Drinking fountain buttons are the dirtiest places in an airport, with 1,240 colony-forming units (CFU) per square inch, compared to 172CFU on a home toilet.
Bathroom stall locks in the airports were found to have 72CFU, in a study undertaken by the website Travelmath.
The microbiologists employed by the website surveyed five unidentified airports to come up with the results.
Four airplanes covered in the research showed that the food tray table was the most infected with 2,155 CFU per square inch, followed by overhead air vent (285CFU), lavatory flush button (265CFU), and seatbelt buckle (230CFU).
The study, however, found that the 26 samples collected from the airports and airplanes were negative for the presence of fecal coliforms such as E.coli.
Bathrooms were far cleaner than the food tray tables and other areas in an airplane due to constant sanitisation.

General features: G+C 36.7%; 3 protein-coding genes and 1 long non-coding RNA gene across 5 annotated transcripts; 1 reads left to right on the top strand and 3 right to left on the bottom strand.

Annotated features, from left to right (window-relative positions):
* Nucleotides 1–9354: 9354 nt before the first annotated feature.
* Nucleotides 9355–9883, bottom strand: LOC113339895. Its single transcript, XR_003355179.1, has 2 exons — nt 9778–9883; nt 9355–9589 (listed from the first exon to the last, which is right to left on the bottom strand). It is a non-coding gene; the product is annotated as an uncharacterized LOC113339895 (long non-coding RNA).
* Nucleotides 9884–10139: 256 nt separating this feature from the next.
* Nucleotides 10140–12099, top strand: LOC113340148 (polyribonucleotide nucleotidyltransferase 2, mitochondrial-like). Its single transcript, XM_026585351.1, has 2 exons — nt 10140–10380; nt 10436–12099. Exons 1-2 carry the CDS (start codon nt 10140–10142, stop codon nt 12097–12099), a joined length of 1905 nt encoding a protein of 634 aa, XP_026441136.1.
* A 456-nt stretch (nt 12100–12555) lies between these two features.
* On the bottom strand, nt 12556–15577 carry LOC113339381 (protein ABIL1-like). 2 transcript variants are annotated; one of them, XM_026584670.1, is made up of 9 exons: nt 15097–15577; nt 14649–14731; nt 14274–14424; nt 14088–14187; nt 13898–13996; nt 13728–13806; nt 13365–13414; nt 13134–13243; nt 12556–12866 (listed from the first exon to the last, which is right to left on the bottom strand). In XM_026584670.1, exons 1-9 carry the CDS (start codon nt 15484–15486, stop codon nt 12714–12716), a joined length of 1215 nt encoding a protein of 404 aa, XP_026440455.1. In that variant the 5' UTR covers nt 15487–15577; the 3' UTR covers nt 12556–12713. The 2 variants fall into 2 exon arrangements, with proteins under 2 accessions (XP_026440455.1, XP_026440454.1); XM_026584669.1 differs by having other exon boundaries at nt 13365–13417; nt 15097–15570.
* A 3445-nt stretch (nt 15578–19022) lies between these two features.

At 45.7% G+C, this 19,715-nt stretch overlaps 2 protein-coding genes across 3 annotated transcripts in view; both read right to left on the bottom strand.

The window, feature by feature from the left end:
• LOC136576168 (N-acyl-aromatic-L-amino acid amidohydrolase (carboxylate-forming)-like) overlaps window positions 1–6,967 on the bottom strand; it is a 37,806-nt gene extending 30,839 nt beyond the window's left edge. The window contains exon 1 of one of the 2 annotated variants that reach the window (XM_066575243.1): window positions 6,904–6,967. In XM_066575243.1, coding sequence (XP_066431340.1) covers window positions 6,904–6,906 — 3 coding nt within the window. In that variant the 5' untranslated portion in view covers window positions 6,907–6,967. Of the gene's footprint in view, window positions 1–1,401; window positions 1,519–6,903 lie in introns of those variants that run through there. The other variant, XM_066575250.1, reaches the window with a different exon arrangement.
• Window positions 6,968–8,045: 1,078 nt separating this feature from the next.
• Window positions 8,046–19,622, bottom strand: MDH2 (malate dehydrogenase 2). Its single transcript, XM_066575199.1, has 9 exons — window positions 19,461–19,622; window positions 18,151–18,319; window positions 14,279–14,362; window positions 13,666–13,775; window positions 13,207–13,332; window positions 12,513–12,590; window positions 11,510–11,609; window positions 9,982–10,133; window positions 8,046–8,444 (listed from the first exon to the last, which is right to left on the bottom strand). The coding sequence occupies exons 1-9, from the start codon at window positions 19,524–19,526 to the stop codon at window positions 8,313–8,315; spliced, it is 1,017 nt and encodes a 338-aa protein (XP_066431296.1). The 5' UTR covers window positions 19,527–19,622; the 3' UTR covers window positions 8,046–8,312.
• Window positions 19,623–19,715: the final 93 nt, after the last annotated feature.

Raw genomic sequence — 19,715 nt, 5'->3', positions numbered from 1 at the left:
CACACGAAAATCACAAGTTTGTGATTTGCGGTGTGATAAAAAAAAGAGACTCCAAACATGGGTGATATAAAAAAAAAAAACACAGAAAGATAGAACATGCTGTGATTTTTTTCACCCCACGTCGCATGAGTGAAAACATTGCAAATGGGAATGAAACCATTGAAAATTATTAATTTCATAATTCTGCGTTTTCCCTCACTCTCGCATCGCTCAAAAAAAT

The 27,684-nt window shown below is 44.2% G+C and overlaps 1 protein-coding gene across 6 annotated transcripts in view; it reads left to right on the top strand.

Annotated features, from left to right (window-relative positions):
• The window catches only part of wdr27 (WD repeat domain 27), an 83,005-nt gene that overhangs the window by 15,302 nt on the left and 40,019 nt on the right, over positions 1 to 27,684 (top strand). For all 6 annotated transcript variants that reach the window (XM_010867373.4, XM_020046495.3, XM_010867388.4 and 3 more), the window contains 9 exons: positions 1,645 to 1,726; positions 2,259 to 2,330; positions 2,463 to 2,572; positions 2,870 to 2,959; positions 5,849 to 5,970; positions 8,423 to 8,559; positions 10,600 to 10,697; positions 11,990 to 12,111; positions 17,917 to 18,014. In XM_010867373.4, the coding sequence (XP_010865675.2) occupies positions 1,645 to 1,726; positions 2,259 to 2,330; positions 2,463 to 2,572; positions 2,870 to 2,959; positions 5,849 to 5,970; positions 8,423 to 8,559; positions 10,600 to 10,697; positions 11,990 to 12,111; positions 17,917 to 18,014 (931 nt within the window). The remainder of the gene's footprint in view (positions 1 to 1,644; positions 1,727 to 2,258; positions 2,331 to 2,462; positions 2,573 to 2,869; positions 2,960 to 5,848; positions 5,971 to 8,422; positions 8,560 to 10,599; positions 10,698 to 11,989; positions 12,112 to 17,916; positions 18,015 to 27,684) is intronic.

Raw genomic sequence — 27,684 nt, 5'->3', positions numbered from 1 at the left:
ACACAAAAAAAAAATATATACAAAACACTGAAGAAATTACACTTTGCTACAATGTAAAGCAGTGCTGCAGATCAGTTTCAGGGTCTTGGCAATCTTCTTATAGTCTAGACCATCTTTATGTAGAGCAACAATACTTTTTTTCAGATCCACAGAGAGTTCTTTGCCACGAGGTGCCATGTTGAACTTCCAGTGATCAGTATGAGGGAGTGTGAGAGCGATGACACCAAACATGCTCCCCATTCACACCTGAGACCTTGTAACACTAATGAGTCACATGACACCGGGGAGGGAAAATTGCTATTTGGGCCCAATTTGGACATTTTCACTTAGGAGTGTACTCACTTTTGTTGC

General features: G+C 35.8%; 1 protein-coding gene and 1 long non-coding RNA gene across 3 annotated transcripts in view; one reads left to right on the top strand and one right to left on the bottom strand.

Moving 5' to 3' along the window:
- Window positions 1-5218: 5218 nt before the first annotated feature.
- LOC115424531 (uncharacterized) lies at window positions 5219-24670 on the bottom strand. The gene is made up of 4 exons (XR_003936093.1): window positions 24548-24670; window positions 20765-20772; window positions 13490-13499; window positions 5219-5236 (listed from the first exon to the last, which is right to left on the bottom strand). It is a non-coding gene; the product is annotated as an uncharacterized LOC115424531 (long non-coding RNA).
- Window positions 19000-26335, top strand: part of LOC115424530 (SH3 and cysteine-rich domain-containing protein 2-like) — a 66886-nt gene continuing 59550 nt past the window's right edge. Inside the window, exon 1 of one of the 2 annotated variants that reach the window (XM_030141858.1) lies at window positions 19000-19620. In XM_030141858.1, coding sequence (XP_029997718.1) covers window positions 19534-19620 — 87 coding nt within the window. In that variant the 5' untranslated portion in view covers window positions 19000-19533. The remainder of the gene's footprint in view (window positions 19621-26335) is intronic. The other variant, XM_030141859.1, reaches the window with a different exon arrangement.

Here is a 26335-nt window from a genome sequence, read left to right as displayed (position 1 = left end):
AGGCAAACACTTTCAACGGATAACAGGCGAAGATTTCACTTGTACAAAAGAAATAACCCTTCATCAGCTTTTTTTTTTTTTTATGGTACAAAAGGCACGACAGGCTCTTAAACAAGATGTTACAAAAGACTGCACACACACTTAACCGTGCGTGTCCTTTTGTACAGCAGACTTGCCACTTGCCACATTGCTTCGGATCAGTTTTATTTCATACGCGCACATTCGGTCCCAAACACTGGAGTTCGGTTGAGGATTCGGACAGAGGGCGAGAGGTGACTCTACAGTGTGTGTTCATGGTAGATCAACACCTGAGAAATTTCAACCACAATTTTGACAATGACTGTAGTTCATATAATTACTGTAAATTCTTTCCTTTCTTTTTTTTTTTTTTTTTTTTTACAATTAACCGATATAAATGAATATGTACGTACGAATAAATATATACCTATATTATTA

According to the website, the onboard crew has little time to clean and sanitise the airplanes due to a short time gap between deboarding of arriving passengers and boarding of the departing ones.
"Boarding times have actually increased since 1970, from approximately 20 passengers per minute down to nine in 1998.
"There are many things that the cabin crew must attend to, so tray tables are often only cleaned at the end of the day.
"What is needed is a procedure for increased efficiency of boarding and deplaning that gives the cabin crew more time to do a thorough cleaning between flights," Travelmath wrote on its website.